Love Island? Milgram experiment Sponsored by Superdrug
Written by Russell Brand on June 8, 2018
Bloody hell, Love Island! What a show, what a thrill, what a seething crucible of sex and power all jammed into a hot, fake-tanned, half hour on ITV2.
Forgive the zeal of the newly converted but I love this show. My wife and I cling to each other on the sofa while watching, like we’re adrift on a life raft called ‘marriage’ as we watch the ‘Islanders’ cope with the amplification of powerful evolutionary forces under the scrutiny of a few dozen cameras and a few million salivating voyeurs.
The show is, I suppose, Big Brother (which I used to work on, by the way kids, ‘Ballbag. Dinkle. Don’t be too quick to judge Jade’s “racism.”’ Remember that? No?’) with the most exciting components; sexual tension and fragile political alliances, dialled up through truly excellent production.
Beneath the pop aesthetic and ITV2 veneer (and veneers play their part on screen too, there are gnashers in that villa that create light that only mosquitos can experience) what we have is a prime-time Milgram experiment where sexually-awakening (at time of writing) heterosexuals are subjected to concentrated competition for status and mates.
Some commentators bemoan the artificiality, but I believe that a situation where young people are forced to vie for sexual partners and status under the eye of an invisible guiding force is perhaps more anthropologically authentic than the courtship and lives that most of us experience. They are basically in a modernised tribal environment where natural, evolved forces are harnessed or exposed. Take the device in episode one; five males and five females are lined up, nearly nude, introduced and instructed to select a partner. This done, a sixth male, Adam, and by God does he deserve the moniker of the First Man because what this guy has given up in ribs he makes up for in pecs. He looks like he’s leapt off a plinth in the Vatican because he was sick of being touched by cardinals and needed to freshen the pallet with an Essex girl sorbet. Anyway, the Islanders are told that in 24 hours Adam will be able to select any of the women to be his partner and no one, female or male, can do anything about it. Adam bears this omnipotence without query or doubt, conducting interviews with his prospective partners like a gorgeous detective looking for an orgasm instead of a suspect. And do you know what? No one queries it. No one says ‘Hang on, you can’t just pluck me from the domain of my personal authority and plant me in your radiant sphere of sexual potency’ because THIS IS LOVE ISLAND AND HE FUCKING WELL CAN.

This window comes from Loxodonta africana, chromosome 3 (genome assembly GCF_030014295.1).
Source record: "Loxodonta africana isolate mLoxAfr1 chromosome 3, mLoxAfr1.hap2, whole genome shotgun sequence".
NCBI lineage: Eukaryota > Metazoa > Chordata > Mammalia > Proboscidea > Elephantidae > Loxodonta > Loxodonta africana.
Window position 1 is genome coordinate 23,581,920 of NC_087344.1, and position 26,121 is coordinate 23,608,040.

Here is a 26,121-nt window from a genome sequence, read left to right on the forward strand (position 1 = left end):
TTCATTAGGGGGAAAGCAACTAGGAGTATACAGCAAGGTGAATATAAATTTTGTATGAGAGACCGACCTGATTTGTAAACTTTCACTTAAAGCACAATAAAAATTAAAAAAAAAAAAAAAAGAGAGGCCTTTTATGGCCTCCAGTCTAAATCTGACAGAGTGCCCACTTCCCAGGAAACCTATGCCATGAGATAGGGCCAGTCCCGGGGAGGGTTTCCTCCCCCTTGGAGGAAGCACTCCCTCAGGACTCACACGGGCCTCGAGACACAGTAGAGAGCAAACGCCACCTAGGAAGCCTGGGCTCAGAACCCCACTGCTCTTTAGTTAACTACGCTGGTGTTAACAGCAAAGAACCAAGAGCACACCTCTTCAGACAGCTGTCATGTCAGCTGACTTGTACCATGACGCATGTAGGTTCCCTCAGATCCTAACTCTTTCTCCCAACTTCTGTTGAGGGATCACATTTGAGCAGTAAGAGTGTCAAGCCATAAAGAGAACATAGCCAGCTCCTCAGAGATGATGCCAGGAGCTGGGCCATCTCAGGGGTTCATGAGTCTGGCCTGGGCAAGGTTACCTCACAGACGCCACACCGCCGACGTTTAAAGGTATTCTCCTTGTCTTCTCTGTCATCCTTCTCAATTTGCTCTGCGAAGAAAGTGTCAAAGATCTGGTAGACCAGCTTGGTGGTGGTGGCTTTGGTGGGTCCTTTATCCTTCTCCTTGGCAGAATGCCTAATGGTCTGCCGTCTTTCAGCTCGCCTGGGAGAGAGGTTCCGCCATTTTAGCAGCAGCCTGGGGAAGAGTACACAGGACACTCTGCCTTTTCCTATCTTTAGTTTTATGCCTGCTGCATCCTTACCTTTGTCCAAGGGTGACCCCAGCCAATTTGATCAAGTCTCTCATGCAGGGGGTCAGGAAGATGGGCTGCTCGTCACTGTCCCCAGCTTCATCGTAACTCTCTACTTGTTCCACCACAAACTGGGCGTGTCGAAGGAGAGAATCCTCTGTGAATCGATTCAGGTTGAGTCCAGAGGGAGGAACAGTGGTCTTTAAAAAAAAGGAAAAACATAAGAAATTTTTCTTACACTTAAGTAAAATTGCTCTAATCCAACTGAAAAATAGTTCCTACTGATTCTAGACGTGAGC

More extraordinary still is that this contrived power granted by the ingenious producers, functions as ‘actual’ power. The men are intimidated, and the women are attracted. Even women who initially balk at the idea of this beautifully groomed hormone snatching them from their temporarily betrothed, on being ‘interviewed’ by Adam (and this could of course be editorialised) they flutter and flirt with atavistic delight. Case in point being Kendall, who Adam vacuumed like Zeus from her delightful coupling with the adorable Niall, possibly because they seemed so happy and suited, when exposed to the attention of the nominated but fucking well cast Alpha Male, was powerless to resist. Or unconsciously went with a strategy that made more evolutionary sense. It’s amazing, intriguing and exciting. It certainly isn’t politically correct; if early episodes are anything to go by gender roles are reverting to a template set in Babylon. It should be called ‘Jordan Peterson Island’.
In episode 2, two new women, Georgie, confident, funny embryonic TV presenter-in-waiting and Rosie, Celtic mystery and boldness, were introduced and all the Islanders regardless of gender, sex or gender role, went into a frenzy of self-care. The original women were banished to a turret (honestly) while the men, in their poolside Sunday Best greeted the new arrivals like the beautiful bonobos it seems, deep down, we all are. They charmingly displayed and gently vied. Meanwhile the Rapunzels looked down aghast and threatened, aware of their jealousy, and explicit, but still unaware as to how these powerful forces were being so artfully brought to bear.
At their age, dammit at my age, I would not have coped well with the insecurity and excitement that this mainstream pop experiment induces. One wonders, well it was my mate Matt who wondered actually, if the coming decades will see ‘Love Island’ litigations, where former contestants sue for psychological trauma. For now, though this show is gripping and the fact is that we all live in contrived and constructed environments that are a long way from the pre-agricultural world for which we evolved. Perhaps the ‘reality’ in this piece of Reality TV reveals truths about sex and power that could be useful to us in creating fairer systems for all genders and sexes. Or perhaps it’s just a right laugh, sponsored by Superdrug. Either way I’ve never been more grateful for the ring on my finger, holding the hand of my partner, purposefully adrift on a life raft sofa, evacuees from continents of ‘love’ and power.